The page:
• Protect all electrical cords and equipment from physical damage.
  • Properly cover all electrical boxes.
  • Do not work on energized circuits.
  • Restrict access to electrical rooms by unauthorized personnel.
  • Verify that only qualified persons turn on or off – or reset – circuit breakers.

THE TWO MOST IMPORTANT TOOLS ON THE JOBSITE

By Rob Wylie

What are the two most important tools on any jobsite? Your hands and your eyes! They are definitely the two most important tools to get any job done, and everyone would agree that they must be protected.

So how do we protect these invaluable tools? Keep your hands protected first by not placing them where they can get pinched, crushed, burned or cut. That seems simple enough but is often overlooked. Second, there are many types of gloves available to use while performing work to protect our hands from potential injuries such as cuts, heat and scrapes. But, you must remember to use the proper glove for the job.

We need to be just as diligent protecting our eyes. Our jobs require 100% Eye Protection for everyone who enters from “gate to gate”… Safety glasses offer the first line of protection but may not be enough or the most appropriate protection. When choosing proper eye protection consider the hazards associated with the tasks being performed. Does the task require goggles that protect eyes from chemical splashes, or is a face shield the better option that protects the eyes and face from flying debris?

Construction work creates various types of exposures to our hands and eyes, so be sure to protect the two most important tools you use every day. You would hate to lose them.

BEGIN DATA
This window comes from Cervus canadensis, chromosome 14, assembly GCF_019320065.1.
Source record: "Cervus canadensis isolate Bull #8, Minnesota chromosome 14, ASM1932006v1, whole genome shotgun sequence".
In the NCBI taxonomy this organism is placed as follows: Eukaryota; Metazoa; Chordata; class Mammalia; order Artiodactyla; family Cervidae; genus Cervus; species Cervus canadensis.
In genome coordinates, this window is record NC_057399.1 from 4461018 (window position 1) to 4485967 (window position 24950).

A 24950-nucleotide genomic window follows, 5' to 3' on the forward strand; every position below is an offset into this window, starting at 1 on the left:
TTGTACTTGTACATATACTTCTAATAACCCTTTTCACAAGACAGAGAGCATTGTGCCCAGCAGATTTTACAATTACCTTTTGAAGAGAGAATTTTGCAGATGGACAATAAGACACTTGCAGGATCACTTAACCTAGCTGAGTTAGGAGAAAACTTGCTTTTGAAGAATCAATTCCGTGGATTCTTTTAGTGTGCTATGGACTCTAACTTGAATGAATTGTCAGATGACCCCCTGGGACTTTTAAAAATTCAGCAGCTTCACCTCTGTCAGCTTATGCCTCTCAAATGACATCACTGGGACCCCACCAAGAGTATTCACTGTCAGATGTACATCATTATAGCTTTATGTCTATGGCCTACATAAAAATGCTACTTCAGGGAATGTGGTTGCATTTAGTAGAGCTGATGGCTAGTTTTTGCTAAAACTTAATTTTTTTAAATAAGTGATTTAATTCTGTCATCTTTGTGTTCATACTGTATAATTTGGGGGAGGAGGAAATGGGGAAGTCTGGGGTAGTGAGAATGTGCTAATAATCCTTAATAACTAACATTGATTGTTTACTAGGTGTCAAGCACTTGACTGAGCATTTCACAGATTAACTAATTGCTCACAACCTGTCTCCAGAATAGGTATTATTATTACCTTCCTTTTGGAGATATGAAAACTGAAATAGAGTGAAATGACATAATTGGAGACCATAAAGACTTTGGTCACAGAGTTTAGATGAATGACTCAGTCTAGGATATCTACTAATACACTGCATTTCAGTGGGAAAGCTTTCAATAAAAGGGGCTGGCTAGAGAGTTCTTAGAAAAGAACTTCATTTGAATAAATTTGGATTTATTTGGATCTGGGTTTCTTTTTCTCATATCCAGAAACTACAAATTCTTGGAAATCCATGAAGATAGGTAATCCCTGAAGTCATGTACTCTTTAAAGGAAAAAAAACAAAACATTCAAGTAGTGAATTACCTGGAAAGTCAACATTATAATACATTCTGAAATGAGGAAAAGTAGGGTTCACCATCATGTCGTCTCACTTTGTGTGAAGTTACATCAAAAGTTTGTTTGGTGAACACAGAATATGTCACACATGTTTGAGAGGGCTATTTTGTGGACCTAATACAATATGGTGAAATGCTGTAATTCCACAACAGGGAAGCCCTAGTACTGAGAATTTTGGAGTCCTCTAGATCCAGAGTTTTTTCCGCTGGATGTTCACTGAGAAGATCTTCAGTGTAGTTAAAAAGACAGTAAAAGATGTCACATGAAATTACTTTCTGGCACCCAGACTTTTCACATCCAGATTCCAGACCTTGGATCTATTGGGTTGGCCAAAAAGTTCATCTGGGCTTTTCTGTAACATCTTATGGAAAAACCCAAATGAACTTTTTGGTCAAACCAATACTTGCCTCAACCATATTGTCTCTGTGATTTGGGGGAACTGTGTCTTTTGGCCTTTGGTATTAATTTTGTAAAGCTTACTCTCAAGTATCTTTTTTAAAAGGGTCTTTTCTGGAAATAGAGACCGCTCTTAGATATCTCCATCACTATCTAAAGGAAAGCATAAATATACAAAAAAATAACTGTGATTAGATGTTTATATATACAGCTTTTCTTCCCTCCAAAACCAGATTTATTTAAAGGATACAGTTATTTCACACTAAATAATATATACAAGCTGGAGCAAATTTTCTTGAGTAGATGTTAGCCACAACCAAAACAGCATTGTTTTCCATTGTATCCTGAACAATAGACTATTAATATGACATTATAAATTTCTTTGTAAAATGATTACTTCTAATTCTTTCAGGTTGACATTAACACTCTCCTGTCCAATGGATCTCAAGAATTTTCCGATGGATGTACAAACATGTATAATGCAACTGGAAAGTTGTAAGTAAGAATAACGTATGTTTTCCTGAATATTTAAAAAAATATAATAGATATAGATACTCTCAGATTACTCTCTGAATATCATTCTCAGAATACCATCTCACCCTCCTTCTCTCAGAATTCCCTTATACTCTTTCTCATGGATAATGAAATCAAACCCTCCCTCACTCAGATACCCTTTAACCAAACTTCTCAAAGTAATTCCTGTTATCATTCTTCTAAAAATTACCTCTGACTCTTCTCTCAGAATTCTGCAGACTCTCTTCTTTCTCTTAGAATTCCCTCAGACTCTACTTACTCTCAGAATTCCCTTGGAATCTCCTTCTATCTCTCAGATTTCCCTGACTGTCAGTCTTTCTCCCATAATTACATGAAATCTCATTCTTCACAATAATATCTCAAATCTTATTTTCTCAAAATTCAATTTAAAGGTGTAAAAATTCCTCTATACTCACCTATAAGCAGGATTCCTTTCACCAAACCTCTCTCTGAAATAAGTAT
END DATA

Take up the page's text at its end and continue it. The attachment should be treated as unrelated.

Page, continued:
BEAT THE HEAT!

By Michael Barnes

It’s that time of year again, especially in the central Florida area. While the beaches, lakes and pools are nice, life on the construction site can be brutal with temperatures in the mid to high 90s. The heat index is already exceeding 100 degrees! Making sure your employees are aware of the symptoms and hazards associated with heat related injuries is very important. Heat stress occurs when our bodies build up heat faster than we can dissipate it. There are several heat related injuries that employees may be exposed to including: dehydration, cramps, heat exhaustion and heat stroke.

With today’s technology we are able to check the weather in real time as well as use tools like the one OSHA has created called “OSHA Heat Safety Tool”. It’s a very easy to use application that gives you the heat index calculation as well as signs and symptoms of heat illness along with first aid measures to treat heat related illness in seconds. Check out OSHA’s web page for the heat tool here. The Heat Safety Tool App is available for both iPhone and Android devices.

Like other illnesses, the employees on site will often try to tough it out and never realize what has happened until it’s too late. Encourage your employees that are working in the heat to take their breaks in the shade, additional breaks if needed, drink plenty of cool water, and lay off of alcohol and caffeinated beverages. I remind the employees on site here in Florida at every safety meeting of the symptoms and dangers of heat injuries.

The consequences of heat injuries can be severe — long term health effects and even death. Let’s make sure that we’re taking advantage of the tools that we have to make sure that our employees beat the heat.